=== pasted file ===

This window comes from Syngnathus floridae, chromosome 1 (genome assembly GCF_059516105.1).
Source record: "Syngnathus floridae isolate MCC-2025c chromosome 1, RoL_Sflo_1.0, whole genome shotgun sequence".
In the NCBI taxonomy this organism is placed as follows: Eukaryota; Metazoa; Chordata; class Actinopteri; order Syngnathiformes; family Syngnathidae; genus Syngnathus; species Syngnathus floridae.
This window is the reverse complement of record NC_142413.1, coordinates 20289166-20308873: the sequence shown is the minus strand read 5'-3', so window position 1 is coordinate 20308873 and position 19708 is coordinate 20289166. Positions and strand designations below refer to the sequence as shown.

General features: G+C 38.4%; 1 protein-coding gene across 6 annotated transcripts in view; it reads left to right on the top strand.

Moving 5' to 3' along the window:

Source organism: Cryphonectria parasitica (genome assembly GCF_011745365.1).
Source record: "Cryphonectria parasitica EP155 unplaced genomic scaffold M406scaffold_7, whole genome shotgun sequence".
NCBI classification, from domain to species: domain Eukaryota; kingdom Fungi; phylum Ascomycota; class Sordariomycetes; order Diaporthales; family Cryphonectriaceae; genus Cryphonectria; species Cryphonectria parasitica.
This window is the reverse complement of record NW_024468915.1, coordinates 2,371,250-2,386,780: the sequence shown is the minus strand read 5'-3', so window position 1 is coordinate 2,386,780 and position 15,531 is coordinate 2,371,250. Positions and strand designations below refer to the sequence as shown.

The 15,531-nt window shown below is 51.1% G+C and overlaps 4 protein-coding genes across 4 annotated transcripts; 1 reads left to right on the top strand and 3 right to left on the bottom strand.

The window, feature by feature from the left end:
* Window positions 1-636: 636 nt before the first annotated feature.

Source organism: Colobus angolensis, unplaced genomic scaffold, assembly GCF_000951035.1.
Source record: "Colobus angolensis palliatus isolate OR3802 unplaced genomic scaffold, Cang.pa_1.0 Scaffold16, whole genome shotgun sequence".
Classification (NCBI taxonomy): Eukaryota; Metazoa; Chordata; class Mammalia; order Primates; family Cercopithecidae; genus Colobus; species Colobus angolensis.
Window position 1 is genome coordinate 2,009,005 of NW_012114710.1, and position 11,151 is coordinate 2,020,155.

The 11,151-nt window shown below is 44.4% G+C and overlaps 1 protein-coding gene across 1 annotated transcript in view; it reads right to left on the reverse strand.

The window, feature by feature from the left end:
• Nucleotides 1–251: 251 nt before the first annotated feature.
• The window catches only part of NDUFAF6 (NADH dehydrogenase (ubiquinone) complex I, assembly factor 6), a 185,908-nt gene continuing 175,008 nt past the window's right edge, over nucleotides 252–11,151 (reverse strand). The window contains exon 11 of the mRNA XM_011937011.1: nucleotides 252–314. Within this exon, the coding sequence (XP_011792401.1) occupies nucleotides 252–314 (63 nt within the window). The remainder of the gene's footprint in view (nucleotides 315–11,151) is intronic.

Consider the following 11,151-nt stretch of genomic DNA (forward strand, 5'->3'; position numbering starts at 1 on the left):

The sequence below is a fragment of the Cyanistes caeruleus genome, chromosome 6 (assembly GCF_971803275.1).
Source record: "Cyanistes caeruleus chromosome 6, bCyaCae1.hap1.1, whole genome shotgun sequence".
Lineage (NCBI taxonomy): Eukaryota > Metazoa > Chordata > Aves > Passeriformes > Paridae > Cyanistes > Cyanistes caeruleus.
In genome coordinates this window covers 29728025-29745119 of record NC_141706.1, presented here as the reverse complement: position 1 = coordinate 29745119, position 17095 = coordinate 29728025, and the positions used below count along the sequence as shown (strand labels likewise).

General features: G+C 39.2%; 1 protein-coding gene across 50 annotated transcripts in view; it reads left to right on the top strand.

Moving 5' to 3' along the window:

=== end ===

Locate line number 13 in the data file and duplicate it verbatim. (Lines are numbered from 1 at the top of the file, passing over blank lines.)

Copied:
* Window positions 1-636: 636 nt before the first annotated feature.